BILLINGS, Mont.—A coal company with mines in Montana and Wyoming said that it’s begun exporting fuel to Asia through a Canadian shipping terminal, after its years-long effort to secure port access in the U.S. Pacific Northwest has come up short.
The announcement from Lighthouse Resources, Inc. offered a rare bit of positive news for the coal mining industry, which has been in a prolonged tailspin amid falling demand due to climate concerns and competition from cheap natural gas.
But industry opponents said the move signals that coal exports through Oregon and Washington are doomed to failure, while a regional trade group warned it heralds a loss of U.S. jobs to Canada.
Details on the announcement were obtained in advance by The Associated Press.
Lighthouse, which is headquartered in Utah, had been seeking approval since 2011 for a coal export terminal in Oregon and since 2010 for a terminal in Washington. It’s faced strong opposition from environmentalists, American Indian tribes and some state officials concerned over coal dust pollution and potential damage to fisheries on the Columbia River.
With the company’s coal now going through British Columbia’s Westshore Terminals, Lighthouse Chief Executive Officer Everett King said it was pulling out of the proposed coal terminal at Port of Morrow in Boardman, Oregon after that project stalled.
“Though we are disappointed for our Morrow Pacific Project supporters, we are very excited to commence delivery of products to our customers,” King said.
The exported fuel is destined for coal-burning power plants in South Korea, the company said. It declined to give shipment volumes.
The Washington state project, known as Millennium Bulk Terminals and located near the town of Longview, continues to move forward. It received a favourable review in a preliminary environmental assessment last month by the U.S. Army Corps of Engineers.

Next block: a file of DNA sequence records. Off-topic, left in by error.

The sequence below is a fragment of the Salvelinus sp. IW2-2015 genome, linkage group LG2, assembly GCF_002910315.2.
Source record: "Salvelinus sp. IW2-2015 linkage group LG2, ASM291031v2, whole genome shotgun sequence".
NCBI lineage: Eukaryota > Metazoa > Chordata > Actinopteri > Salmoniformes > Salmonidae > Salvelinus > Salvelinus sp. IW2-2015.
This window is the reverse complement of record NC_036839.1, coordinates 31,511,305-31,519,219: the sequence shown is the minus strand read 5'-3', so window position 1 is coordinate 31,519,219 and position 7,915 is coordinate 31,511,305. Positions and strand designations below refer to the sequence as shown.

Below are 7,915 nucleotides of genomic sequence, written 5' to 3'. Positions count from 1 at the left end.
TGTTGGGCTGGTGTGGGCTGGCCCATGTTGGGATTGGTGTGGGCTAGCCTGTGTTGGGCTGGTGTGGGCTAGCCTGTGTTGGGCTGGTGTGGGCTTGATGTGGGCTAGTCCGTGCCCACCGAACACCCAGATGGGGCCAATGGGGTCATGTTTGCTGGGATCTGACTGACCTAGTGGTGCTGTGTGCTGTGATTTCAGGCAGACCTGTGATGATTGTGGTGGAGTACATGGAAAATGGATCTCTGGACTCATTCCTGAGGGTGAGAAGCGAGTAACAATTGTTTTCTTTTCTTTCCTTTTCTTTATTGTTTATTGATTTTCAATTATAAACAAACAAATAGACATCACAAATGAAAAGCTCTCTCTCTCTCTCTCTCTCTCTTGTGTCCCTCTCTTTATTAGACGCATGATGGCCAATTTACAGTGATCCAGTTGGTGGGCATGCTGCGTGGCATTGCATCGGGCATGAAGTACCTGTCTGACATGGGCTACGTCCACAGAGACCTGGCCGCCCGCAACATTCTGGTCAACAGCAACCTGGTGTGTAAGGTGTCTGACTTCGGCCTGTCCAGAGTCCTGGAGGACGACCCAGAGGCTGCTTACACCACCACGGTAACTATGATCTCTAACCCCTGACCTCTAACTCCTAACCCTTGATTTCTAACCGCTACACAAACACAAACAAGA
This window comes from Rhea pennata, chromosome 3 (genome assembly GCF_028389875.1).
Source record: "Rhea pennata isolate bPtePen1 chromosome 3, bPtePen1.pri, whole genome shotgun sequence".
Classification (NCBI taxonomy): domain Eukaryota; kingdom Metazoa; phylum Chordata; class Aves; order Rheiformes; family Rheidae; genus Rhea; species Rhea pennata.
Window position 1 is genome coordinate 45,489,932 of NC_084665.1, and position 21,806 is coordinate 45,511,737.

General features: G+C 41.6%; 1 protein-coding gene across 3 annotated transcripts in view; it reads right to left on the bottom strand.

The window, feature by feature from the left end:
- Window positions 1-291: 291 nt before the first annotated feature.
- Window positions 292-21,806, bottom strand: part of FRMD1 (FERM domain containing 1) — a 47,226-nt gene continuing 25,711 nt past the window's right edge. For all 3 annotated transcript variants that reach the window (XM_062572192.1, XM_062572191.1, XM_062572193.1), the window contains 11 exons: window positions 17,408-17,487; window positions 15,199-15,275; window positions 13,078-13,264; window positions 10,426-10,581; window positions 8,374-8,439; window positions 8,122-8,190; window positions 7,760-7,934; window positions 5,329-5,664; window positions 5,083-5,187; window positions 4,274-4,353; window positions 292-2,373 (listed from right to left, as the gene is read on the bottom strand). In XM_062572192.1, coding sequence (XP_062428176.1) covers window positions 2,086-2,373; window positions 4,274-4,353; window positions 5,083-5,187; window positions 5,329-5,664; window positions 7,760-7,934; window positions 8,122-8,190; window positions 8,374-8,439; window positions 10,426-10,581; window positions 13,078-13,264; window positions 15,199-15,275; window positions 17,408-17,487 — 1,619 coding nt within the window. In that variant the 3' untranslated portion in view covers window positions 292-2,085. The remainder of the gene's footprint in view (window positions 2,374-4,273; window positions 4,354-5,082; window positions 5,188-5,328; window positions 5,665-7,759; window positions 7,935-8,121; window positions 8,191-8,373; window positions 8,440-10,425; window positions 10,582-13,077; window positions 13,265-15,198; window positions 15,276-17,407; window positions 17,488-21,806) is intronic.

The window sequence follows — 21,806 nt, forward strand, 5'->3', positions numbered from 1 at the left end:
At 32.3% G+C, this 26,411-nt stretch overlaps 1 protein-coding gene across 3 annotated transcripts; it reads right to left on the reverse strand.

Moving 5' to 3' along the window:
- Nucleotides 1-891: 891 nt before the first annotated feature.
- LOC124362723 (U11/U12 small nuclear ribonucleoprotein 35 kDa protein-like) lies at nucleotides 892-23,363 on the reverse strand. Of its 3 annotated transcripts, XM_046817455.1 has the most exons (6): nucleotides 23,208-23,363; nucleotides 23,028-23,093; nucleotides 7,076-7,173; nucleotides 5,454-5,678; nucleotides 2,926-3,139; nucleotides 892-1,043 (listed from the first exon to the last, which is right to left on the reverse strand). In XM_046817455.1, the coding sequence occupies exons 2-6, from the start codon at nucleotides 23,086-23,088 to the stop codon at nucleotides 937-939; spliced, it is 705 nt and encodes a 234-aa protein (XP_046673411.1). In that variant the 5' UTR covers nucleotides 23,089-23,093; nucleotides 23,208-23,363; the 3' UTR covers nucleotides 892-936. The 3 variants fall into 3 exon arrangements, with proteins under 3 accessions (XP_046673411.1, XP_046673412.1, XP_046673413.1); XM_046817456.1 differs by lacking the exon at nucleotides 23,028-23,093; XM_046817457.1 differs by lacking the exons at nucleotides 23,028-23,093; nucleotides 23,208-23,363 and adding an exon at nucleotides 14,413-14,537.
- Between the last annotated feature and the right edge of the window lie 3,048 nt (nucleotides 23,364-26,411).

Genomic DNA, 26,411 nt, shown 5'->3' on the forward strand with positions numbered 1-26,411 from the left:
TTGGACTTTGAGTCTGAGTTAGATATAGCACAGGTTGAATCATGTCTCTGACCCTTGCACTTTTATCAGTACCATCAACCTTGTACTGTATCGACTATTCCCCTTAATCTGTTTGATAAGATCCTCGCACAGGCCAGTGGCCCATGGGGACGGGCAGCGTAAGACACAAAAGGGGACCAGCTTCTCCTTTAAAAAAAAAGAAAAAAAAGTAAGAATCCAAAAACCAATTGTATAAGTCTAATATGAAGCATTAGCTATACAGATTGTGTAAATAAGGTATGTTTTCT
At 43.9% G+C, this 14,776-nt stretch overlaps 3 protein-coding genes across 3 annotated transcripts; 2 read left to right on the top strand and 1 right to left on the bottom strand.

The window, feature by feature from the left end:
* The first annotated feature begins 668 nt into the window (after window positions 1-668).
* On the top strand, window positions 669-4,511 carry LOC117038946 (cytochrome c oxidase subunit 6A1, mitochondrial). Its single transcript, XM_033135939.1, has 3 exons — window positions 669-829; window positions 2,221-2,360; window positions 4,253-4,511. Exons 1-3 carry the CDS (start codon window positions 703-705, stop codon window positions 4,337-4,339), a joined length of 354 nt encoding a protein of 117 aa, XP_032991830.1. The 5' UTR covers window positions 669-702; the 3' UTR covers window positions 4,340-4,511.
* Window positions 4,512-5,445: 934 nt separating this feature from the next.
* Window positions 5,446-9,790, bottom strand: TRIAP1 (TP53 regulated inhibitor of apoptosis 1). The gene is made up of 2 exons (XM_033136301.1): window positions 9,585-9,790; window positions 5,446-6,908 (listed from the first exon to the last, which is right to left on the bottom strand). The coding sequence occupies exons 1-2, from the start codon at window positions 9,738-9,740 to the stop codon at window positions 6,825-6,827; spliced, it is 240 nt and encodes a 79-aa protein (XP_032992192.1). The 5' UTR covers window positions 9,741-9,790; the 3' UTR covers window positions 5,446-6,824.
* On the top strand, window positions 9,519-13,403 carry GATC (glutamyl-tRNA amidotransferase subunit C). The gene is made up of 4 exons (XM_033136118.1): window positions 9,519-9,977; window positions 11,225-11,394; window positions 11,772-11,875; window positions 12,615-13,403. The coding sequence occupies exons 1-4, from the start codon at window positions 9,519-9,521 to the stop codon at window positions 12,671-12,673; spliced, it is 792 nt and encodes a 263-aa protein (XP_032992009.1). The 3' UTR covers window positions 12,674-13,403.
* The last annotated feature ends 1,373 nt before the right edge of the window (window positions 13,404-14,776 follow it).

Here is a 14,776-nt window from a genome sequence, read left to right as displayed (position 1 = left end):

Overseas exports of U.S. coal have been touted as a lifeline for an industry wracked by a wave of bankruptcies and declining domestic demand. Yet shipments to foreign nations peaked in 2012 and have since fallen sharply, as China and other countries have reduced their imports of the fuel, according to the Energy Information Administration.
Lighthouse Resources operates the Decker Mine in Montana and the Black Butte Mine in Wyoming. Combined, the mines employ more than 300 people and extracted roughly 6 million tons of fuel last year, according to data submitted to the U.S. Labor Department.
Black Butte is co-owned with Anadarko Petroleum.
An organizer for a group that’s fought against the Lighthouse proposals said she was not surprised the company was dropping its efforts at the Port of Morrow, after the Oregon Department of State Lands last year denied a permit for the project.
“I imagine Lighthouse doesn’t see a future for coal exports on the Columbia,” said Jasmine Zimmer-Stucky with Columbia Riverkeepers. She said the company’s agreement with Westshore appeared to be a “backdoor way” to avoid more stringent environmental rules in Oregon and Washington.
Kathryn Stenger, a spokeswoman for the Alliance for Northwest Jobs & Exports, said fears that the region would lose business to Canada or other regions of the U.S. were now becoming reality.
“Canada is all too happy to take these jobs,” she said.
Port of Morrow General Manager Gary Neal said the shift by Lighthouse to Canada was disappointing. It will mean the loss of $200 million in potential capital investment in the port and 25 anticipated jobs, he said. The port will try to make up the difference by increasing shipments of grains, potash and other commodities.
The port will continue with its appeal of the state’s permit denial in order to preserve future options at the facility, he said. A hearing before an administrative law judge is scheduled for November.